SEOUL (Reuters) - When South Korean president Park Geun-hye stopped off in Peru this week, her diplomatic tasks included drumming up interest in her country’s home-grown light fighter jets.
While Park did not come away with a new contract, state-run Korea Aerospace Industries (KAI) 047810.KS is in the running for a contract to supply Peru with 24 of its FA-50 fighter jets, worth as much as $2 billion.
Park’s efforts are part of a broader push to turn the South Korean defense industry into an export powerhouse.
With South Korea’s arms makers experiencing sluggish domestic growth, its defense exports have gone from $144 million in 2002 to $3.6 billion last year, with an average annual gain of 31 percent over the past five years.
The industry, developed mostly with American technology during a decades-long standoff with North Korea, is hoping to sustain that growth by selling beyond its main export markets in Southeast Asia into Latin America, Europe and the United States.
“They’ve got a strong combination of technology, skills, reasonable costs, an export-driven economy, and a domestic defense market that’s large enough to justify home-grown products,” said Richard Aboulafia, vice president at the Virginia-based Teal Group.
Although it is a close ally of the United States, South Korea lacks the diplomatic baggage that hinders some players in the global arms trade, such as China, Israel and Russia. Regional rival Japan only relaxed its ban on weapons exports last year.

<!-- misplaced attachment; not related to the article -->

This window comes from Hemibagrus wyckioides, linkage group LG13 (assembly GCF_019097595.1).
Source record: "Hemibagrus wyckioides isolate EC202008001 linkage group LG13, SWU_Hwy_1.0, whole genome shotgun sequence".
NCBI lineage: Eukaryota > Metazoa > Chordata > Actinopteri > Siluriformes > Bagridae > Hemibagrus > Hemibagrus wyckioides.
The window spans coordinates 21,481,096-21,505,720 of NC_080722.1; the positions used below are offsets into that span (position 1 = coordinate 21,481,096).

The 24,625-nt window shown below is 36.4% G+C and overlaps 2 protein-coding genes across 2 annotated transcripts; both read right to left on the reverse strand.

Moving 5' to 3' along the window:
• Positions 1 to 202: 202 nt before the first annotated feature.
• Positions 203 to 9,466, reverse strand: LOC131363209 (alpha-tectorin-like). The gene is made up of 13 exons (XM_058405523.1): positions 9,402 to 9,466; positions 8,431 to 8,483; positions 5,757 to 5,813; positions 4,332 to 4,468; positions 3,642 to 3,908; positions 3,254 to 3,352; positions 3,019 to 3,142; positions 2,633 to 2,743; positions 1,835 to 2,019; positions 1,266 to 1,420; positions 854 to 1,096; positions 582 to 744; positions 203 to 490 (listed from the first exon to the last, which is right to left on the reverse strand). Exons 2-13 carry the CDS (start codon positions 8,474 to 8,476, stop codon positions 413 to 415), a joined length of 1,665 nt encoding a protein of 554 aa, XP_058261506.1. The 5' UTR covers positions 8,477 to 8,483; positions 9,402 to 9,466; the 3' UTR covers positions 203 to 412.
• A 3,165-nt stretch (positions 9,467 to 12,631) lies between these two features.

“There are no negative geopolitical strings attached,” said Tim Huxley, executive director of the International Institute of Strategic Studies in Asia.
South Korea was the 13th biggest exporter of major arms in 2014, up from 30th eight years ago, according to IHS A&D Balance of Trade 2015.
The global weapons market is fiercely competitive though and requires government backing for securing deals. Unlike Israeli equipment, South Korea’s has not been extensively combat-tested, Huxley said. It also lacks the technological cutting edge of the latest U.S. and European equipment.
KAI‘S SKY-HIGH AMBITIONS
KAI’s T-50 plane will be offered by its development partner Lockheed Martin LMT.N for the U.S. military’s program, called T-X, to replace 350 old T-38 trainer jets, a deal that could be worth $10 billion.
The U.S. Air Force is expected to announce its requirements later this year, and a win for KAI would be the country’s biggest military export deal by far and open more markets for the plane.
“The T-50 has a rather good chance of winning T-X,” said Teal’s Aboulafia, noting that most rival planes are brand new designs. “The T-50 may be the only surviving off-the-shelf candidate.”
Still, the competition will be stiff - other prospective bidders include BAE Systems Plc BAES.L, Northrop Grumman NOC.N, and a partnership of Boeing BA.N and Saab SAABb.ST.
A win would cap other recent overseas deals for Korea which include Poland’s 83.1 billion won ($77 million) order in November for Samsung Techwin’s 012450.KS K-9 self-propelled Howitzers and a $420 million order last year from the Philippines for 12 KAI fighter jets.
KAI, formed in 1999 by combining the defense arms of Samsung, Hyundai and Daewoo, is headed by Ha Sung-yong, an energetic marketer who accompanied Park in Peru.
Its shares have rise threefold since its trading debut in June 2011, giving it a market value of $5.25 billion. It is aiming to export 1,000 T-50 jets and 300 helicopters by 2030 and 2025, respectively.
Currently South Korea’s arms production is mainly for domestic use, with just 12.8 percent of output exported in 2013, according to the Korea Institute for Industrial Economics & Trade, which expects that share to grow to 18-20 percent this year. By comparison, the country exported 48 percent of its auto output and 44 percent of shipbuilding.
“It is a buyer’s market,” Huxley said. “The main reason for it not working out very well might be just sheer competition.”
Editing by Rachel Armstrong